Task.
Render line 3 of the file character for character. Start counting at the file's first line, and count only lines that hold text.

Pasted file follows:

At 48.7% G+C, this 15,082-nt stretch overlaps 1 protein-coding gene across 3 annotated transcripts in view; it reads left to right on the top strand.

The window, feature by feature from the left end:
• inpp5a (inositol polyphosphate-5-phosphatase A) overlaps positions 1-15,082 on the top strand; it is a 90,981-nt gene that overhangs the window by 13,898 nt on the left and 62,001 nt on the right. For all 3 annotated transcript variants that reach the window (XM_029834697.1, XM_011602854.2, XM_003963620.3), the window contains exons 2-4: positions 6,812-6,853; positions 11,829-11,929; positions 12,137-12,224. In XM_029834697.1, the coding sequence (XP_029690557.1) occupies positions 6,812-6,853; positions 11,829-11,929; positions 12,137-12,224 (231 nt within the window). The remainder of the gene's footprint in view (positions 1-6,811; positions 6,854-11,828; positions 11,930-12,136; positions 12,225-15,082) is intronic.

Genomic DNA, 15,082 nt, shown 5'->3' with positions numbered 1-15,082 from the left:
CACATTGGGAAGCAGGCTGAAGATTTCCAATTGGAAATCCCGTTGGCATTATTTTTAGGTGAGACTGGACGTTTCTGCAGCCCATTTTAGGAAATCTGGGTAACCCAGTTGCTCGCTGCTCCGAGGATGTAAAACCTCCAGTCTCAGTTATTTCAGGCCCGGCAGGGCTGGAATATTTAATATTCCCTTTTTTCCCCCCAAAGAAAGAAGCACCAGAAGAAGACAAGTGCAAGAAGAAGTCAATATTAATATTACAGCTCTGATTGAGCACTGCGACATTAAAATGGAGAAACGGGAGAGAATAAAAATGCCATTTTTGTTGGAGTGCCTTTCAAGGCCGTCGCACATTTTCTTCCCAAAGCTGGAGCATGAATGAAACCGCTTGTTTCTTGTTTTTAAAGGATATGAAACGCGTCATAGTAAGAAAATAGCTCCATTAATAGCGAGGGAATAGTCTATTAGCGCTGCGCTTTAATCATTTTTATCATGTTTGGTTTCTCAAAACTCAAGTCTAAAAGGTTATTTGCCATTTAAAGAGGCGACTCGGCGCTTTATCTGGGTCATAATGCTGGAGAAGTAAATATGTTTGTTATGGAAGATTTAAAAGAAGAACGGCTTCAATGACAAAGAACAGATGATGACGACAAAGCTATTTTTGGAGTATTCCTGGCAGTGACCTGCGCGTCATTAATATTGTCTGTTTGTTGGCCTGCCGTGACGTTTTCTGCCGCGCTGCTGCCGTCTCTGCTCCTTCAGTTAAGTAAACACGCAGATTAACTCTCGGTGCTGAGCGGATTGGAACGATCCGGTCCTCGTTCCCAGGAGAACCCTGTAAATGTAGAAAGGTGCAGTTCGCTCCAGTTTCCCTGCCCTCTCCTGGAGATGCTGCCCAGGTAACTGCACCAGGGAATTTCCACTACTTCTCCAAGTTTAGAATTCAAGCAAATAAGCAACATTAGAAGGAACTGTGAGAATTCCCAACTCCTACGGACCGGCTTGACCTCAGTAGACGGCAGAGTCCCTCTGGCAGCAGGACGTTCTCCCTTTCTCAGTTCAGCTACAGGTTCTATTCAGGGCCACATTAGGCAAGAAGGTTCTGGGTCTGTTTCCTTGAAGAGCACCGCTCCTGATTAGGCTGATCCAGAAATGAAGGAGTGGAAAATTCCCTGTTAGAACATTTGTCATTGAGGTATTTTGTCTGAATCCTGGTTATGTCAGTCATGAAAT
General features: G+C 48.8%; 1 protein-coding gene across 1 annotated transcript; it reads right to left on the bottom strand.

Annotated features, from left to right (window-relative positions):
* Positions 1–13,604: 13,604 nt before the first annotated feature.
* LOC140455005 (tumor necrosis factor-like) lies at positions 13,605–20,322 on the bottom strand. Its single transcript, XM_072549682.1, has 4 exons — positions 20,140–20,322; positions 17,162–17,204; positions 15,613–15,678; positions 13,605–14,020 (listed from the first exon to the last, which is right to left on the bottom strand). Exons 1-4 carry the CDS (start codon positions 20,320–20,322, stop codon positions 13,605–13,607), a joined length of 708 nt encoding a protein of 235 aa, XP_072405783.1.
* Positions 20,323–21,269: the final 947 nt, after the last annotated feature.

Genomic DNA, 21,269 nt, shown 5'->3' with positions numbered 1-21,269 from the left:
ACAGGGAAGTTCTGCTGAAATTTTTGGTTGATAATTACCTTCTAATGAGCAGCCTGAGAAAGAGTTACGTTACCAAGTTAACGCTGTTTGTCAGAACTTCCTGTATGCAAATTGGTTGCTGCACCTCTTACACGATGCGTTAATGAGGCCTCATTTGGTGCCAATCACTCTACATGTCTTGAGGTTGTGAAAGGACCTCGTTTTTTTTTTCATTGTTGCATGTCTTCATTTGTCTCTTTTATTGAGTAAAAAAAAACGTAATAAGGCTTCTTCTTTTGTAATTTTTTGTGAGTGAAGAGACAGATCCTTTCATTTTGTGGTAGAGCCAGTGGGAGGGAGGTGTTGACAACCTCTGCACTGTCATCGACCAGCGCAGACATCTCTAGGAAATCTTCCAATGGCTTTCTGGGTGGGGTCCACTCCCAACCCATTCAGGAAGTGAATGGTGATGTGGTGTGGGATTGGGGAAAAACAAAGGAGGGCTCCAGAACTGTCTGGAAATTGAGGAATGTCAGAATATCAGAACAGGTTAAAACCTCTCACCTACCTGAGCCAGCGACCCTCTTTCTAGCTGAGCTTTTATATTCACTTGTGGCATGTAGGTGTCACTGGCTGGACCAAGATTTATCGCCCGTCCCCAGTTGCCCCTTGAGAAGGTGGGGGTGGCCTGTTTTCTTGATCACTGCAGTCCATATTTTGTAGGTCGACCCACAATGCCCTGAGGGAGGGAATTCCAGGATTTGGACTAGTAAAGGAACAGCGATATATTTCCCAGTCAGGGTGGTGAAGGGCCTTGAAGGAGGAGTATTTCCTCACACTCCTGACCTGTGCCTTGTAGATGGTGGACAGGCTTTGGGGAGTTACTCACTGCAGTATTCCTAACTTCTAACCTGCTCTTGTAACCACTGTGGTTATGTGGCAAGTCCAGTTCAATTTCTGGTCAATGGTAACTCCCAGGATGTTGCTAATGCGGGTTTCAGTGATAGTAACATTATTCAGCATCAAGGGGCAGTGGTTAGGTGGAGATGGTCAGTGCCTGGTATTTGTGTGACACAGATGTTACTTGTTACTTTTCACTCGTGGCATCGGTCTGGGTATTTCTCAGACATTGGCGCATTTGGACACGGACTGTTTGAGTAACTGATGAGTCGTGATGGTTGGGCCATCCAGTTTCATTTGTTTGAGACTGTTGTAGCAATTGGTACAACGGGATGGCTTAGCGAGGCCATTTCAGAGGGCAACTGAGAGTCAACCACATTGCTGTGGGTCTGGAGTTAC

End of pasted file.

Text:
• inpp5a (inositol polyphosphate-5-phosphatase A) overlaps positions 1-15,082 on the top strand; it is a 90,981-nt gene that overhangs the window by 13,898 nt on the left and 62,001 nt on the right. For all 3 annotated transcript variants that reach the window (XM_029834697.1, XM_011602854.2, XM_003963620.3), the window contains exons 2-4: positions 6,812-6,853; positions 11,829-11,929; positions 12,137-12,224. In XM_029834697.1, the coding sequence (XP_029690557.1) occupies positions 6,812-6,853; positions 11,829-11,929; positions 12,137-12,224 (231 nt within the window). The remainder of the gene's footprint in view (positions 1-6,811; positions 6,854-11,828; positions 11,930-12,136; positions 12,225-15,082) is intronic.